When you are accustomed to being in charge, like me, it isn’t easy to work in teams. When I work the spotlight is usually on me. I love its warmth and as a true performer, I show up knowing that when I am done there will be applause all around. It’s part of the reasons why I work. I love when my clients have an “Ah Ha” moment during a coaching session and I am excited when they move forward. I love when I facilitate a group and the members leave the room committed to an agreement. And of course I am thrilled when a client is excited with the results and wants to work with me more.
These feelings are about my ego; they are my pat on the back that I have done a good job. It’s a heady feeling that propels me to work and assist clients get to where they want to be.
Over the last week I worked as part of a five member team with a client in Budapest and I marvelled at how different it is to work in teams. This was a team of competent professionals in the respective fields of Organisational Development, Coaching and Facilitation who successfully work with clients in our own paradigms.
The notion of true teamwork without a declared leader, flipped the notion of individual stardom on its head. As I reflect on how we worked together I can see what worked and did not work for us to work in harmony as a team.
The individual decisions of the team members are not important. While is important that we each contribute to the decision making process; once the decision is made we each have to suck it up and go with the team.
There can be no stars in the team, everyone shares the spotlight to present a balanced experience for the client. When any member hogs attention, the team appears imbalanced and uncoordinated.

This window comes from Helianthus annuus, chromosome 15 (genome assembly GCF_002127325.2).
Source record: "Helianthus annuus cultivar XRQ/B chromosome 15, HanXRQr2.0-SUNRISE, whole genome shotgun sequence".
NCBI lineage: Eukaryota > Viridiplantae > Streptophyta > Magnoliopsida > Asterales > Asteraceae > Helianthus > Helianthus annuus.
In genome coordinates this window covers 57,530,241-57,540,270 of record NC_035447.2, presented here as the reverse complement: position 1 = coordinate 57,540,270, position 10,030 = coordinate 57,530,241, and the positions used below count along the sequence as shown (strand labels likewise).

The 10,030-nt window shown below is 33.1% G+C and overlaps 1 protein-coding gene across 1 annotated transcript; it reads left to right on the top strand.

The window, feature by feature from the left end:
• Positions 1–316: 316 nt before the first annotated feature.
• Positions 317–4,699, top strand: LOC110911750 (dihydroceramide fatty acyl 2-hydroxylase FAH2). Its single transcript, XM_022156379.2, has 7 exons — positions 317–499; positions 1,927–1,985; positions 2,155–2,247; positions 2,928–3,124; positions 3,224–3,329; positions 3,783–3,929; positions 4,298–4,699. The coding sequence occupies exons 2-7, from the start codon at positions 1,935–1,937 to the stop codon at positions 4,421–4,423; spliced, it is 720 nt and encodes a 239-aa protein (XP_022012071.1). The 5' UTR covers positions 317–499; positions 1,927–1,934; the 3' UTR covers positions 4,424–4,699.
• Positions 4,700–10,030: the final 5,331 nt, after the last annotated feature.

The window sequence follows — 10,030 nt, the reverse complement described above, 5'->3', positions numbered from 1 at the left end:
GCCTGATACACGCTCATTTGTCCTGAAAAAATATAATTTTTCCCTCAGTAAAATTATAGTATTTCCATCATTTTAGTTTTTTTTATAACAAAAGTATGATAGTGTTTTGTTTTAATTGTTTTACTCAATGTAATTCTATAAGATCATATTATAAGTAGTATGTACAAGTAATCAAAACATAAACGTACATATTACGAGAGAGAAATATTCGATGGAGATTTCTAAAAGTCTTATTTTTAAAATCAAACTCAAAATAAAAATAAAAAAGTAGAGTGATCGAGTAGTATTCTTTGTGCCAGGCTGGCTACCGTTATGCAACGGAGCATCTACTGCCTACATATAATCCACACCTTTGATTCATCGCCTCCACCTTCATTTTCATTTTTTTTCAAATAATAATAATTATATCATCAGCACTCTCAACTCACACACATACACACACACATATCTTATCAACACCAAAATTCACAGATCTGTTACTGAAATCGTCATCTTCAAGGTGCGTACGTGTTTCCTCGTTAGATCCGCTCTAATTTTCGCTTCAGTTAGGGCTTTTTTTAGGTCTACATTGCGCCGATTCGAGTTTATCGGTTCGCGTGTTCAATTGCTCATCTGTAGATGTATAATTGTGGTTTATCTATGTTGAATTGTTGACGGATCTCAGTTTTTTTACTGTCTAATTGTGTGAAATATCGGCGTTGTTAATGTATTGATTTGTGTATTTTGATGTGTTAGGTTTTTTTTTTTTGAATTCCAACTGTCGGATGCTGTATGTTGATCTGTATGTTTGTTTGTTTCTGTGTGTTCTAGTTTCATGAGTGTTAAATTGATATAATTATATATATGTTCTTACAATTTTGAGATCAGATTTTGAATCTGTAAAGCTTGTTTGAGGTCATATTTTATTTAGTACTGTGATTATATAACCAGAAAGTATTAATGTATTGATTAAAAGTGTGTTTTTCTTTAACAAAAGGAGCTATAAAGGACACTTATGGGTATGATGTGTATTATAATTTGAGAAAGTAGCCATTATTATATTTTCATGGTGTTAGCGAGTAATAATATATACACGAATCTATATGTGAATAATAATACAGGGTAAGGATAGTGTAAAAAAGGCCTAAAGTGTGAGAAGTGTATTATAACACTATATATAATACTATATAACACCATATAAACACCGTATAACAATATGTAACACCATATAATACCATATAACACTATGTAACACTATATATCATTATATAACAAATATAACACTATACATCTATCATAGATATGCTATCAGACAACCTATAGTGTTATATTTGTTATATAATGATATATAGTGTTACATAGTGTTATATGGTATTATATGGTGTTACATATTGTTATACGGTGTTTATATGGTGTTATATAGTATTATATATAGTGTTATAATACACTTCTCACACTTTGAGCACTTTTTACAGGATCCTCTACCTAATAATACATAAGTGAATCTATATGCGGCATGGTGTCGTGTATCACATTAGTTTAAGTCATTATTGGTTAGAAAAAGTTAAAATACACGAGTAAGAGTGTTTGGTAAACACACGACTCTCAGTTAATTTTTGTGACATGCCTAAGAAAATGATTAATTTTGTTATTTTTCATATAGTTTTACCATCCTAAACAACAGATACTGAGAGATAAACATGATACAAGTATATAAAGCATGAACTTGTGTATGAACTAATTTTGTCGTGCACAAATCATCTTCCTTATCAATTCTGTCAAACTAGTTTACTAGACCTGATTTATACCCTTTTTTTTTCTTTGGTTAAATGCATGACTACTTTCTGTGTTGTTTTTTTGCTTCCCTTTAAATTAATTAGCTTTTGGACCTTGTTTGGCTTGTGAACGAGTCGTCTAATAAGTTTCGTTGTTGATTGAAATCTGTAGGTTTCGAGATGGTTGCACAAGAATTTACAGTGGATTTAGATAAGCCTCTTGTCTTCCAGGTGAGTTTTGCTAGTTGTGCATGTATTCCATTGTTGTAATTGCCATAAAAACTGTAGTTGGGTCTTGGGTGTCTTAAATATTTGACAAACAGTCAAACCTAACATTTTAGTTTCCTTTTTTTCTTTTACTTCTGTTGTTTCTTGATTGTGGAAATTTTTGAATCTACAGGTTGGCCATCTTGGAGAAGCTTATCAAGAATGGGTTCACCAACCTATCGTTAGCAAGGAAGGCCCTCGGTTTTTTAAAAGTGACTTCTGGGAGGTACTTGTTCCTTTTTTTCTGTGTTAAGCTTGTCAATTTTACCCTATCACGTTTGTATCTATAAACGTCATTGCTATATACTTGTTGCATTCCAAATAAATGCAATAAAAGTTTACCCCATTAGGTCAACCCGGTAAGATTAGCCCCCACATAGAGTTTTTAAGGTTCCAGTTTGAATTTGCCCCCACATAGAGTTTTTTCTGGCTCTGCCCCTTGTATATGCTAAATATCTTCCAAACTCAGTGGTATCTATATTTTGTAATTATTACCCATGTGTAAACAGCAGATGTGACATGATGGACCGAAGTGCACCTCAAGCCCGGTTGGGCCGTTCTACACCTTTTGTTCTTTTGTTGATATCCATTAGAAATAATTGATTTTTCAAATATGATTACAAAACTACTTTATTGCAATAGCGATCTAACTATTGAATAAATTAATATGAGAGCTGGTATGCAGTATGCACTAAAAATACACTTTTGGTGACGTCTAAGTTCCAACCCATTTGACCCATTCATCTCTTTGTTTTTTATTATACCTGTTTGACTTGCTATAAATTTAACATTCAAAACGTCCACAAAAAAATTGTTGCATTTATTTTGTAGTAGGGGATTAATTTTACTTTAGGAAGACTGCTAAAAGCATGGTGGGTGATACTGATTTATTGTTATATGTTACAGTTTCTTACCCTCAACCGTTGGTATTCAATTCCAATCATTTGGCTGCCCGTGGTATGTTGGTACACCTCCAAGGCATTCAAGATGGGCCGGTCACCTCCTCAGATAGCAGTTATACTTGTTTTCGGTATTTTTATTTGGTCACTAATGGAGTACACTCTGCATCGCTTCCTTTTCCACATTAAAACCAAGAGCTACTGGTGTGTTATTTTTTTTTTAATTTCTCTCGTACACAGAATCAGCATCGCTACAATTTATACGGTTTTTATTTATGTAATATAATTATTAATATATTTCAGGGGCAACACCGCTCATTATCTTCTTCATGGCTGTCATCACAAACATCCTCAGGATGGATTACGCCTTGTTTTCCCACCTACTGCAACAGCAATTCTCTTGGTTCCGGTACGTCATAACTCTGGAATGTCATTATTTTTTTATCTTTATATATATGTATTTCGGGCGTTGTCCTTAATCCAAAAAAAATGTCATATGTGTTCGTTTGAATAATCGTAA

The team has to stick to the game plan. When a member changes tactics midstream, other team members bristle and the tension is seen in their facial expressions and body language. Without knowing why, the client senses the shift in energy and interprets this as a lack of competence of the group and negatively reacts. Not a good scene.
Group members also have to suck it up. Things may not go the way that we like but even as the maverick goes off on a tangent we have to stick with him and gently bring the engagement back on track. In front of the client is not the place to shout him down or reprimand him, we have to let him go his own way and when he is finished artfully steer the work back to where it should be. This calls for the team to be flexible since we may have to change the game plan to recover from this situation.
Team members who work as individuals within the team represent particular challenges that are not easy for me to deal with. I expect that as adults when we share an expressed purpose that we all move toward it. The experience of the maverick is new for me and I have not yet come to any decisions about how to deal with a person like that. I am still grappling with the question of “What to do when a team player does not want to play on the team (when there is no designated leader)? My book – Lead Your Team To Win – addresses the questions about mavericks but in this Budapest team I was not the leader so the options that I will usually make as a leader were not open to me. While I mull about this situation and break it down to its parts I know that it confirms for me the beliefs that I share about leadership and teamwork in “Lead Your Team To Win”.
A team is not the place for mavericks, its not a space to be renegade and the spotlight has to be shared.
There is no I in team, but there is a me in a team. I is a subjective work which means that the focus is on the I. Me is an objective word, which is in relation to the subject matter and does not stand alone. There is no I in teams because I cannot be the focal point of a team. There is a me is teams because me serves the purpose of the team.
If you cannot be of service, or if you cannot be an object for the greater good then its perfectly okay for you to work on your own. A team may not be the environment for you.
How do you work in teams? What do you do about the mavericks on your team?